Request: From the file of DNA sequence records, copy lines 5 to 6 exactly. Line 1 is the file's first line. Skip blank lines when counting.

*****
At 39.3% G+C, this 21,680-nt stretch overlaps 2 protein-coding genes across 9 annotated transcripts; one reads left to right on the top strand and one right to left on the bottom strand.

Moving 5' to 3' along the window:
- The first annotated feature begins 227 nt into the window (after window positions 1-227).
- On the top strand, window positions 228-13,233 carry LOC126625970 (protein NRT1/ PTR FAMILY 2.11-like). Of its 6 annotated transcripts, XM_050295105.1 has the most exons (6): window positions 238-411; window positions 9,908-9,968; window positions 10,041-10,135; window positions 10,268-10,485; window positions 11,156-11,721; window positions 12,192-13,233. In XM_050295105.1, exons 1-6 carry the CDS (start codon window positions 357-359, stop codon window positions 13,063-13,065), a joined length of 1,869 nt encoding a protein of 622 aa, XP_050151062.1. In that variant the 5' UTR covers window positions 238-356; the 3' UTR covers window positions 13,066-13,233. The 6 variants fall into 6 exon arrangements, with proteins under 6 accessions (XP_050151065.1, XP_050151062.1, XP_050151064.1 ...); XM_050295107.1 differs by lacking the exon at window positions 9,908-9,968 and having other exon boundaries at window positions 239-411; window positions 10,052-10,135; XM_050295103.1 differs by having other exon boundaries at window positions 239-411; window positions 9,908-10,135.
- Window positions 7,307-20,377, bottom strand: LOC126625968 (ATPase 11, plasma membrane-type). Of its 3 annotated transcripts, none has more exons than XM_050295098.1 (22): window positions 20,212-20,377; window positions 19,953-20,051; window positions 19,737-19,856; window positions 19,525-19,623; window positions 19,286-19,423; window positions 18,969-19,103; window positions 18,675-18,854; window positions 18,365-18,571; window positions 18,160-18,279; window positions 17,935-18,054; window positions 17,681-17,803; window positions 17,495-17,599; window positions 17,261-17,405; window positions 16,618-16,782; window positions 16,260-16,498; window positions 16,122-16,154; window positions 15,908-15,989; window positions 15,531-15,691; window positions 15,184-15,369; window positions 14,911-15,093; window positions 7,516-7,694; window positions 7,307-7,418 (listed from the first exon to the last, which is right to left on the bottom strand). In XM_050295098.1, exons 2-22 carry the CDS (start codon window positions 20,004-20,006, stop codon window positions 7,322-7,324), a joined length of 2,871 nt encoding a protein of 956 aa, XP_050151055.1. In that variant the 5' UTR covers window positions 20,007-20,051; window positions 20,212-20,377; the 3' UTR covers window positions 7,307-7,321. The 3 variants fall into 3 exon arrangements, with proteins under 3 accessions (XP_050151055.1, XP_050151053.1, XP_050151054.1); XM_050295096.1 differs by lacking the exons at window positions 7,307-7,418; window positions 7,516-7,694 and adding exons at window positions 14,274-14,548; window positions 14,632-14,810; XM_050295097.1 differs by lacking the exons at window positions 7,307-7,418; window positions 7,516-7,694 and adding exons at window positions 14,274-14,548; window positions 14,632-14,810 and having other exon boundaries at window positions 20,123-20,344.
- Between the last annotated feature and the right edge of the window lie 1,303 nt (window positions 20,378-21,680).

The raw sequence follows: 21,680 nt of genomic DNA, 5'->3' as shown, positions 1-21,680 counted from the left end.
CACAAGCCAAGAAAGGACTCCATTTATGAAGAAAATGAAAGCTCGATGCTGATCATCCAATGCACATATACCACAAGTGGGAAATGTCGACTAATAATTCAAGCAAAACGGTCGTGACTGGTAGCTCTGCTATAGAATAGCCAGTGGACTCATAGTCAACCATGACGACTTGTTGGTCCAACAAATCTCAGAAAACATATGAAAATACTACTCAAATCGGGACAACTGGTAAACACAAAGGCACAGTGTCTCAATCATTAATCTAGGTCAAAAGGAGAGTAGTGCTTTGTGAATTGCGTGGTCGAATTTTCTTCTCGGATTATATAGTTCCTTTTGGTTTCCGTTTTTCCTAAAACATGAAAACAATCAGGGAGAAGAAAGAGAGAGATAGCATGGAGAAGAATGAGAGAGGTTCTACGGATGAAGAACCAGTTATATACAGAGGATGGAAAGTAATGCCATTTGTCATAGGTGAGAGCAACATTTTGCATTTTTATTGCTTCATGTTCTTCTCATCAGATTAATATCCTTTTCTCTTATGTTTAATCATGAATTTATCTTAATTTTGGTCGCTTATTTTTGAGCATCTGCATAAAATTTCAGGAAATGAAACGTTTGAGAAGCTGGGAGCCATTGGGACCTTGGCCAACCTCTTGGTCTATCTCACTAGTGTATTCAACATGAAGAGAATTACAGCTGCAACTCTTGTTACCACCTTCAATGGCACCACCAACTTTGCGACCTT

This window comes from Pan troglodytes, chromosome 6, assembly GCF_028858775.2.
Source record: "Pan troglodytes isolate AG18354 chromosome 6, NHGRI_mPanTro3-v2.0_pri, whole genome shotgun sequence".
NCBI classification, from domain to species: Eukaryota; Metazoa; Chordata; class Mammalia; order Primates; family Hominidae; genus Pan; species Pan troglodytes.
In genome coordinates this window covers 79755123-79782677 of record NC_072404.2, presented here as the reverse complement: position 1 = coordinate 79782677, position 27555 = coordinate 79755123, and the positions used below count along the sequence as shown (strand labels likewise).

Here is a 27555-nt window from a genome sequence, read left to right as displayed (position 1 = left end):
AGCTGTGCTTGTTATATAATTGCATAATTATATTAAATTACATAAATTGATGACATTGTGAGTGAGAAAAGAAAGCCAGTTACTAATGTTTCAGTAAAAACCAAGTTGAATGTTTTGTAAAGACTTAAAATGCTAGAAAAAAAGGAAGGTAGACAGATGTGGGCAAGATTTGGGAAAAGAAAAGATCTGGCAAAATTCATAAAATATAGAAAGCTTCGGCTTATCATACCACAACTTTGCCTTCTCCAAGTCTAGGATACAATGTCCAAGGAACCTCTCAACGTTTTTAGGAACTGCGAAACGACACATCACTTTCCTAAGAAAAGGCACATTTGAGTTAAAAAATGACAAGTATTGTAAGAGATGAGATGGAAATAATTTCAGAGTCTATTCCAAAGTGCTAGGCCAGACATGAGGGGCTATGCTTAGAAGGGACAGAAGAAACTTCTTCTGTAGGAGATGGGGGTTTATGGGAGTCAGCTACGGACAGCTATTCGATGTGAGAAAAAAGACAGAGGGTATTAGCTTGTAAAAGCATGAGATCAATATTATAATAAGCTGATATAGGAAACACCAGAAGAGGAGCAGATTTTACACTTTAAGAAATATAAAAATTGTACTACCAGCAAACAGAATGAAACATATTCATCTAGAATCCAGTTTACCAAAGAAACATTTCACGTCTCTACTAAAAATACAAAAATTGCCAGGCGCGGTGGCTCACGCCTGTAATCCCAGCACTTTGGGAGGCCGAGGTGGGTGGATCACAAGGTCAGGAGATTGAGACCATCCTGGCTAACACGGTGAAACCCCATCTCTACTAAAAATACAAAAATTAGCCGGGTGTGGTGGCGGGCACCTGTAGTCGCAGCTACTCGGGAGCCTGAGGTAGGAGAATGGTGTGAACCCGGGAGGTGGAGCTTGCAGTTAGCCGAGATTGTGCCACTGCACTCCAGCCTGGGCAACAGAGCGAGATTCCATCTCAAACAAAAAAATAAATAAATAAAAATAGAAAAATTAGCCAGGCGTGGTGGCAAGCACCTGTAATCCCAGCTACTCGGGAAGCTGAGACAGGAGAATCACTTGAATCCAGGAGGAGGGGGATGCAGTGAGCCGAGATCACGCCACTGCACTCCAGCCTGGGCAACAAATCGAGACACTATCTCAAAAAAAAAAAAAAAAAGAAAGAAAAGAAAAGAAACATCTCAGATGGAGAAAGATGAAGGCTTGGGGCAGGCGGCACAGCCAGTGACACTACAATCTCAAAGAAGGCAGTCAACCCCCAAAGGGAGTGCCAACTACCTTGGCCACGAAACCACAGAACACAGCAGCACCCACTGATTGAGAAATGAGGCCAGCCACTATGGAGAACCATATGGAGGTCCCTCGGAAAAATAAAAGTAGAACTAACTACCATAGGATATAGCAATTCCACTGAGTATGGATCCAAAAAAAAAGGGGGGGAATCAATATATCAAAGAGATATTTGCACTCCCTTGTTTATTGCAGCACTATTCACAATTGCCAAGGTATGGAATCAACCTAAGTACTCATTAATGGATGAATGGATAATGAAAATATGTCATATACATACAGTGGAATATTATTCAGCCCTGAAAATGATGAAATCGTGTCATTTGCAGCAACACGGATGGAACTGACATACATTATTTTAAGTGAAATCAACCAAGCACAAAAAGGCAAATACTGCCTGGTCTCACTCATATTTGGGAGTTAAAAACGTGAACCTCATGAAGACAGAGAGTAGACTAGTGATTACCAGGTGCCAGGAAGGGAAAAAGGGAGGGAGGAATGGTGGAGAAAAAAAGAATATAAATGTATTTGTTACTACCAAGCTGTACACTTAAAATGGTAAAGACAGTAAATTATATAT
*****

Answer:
- Window positions 7,307-20,377, bottom strand: LOC126625968 (ATPase 11, plasma membrane-type). Of its 3 annotated transcripts, none has more exons than XM_050295098.1 (22): window positions 20,212-20,377; window positions 19,953-20,051; window positions 19,737-19,856; window positions 19,525-19,623; window positions 19,286-19,423; window positions 18,969-19,103; window positions 18,675-18,854; window positions 18,365-18,571; window positions 18,160-18,279; window positions 17,935-18,054; window positions 17,681-17,803; window positions 17,495-17,599; window positions 17,261-17,405; window positions 16,618-16,782; window positions 16,260-16,498; window positions 16,122-16,154; window positions 15,908-15,989; window positions 15,531-15,691; window positions 15,184-15,369; window positions 14,911-15,093; window positions 7,516-7,694; window positions 7,307-7,418 (listed from the first exon to the last, which is right to left on the bottom strand). In XM_050295098.1, exons 2-22 carry the CDS (start codon window positions 20,004-20,006, stop codon window positions 7,322-7,324), a joined length of 2,871 nt encoding a protein of 956 aa, XP_050151055.1. In that variant the 5' UTR covers window positions 20,007-20,051; window positions 20,212-20,377; the 3' UTR covers window positions 7,307-7,321. The 3 variants fall into 3 exon arrangements, with proteins under 3 accessions (XP_050151055.1, XP_050151053.1, XP_050151054.1); XM_050295096.1 differs by lacking the exons at window positions 7,307-7,418; window positions 7,516-7,694 and adding exons at window positions 14,274-14,548; window positions 14,632-14,810; XM_050295097.1 differs by lacking the exons at window positions 7,307-7,418; window positions 7,516-7,694 and adding exons at window positions 14,274-14,548; window positions 14,632-14,810 and having other exon boundaries at window positions 20,123-20,344.
- Between the last annotated feature and the right edge of the window lie 1,303 nt (window positions 20,378-21,680).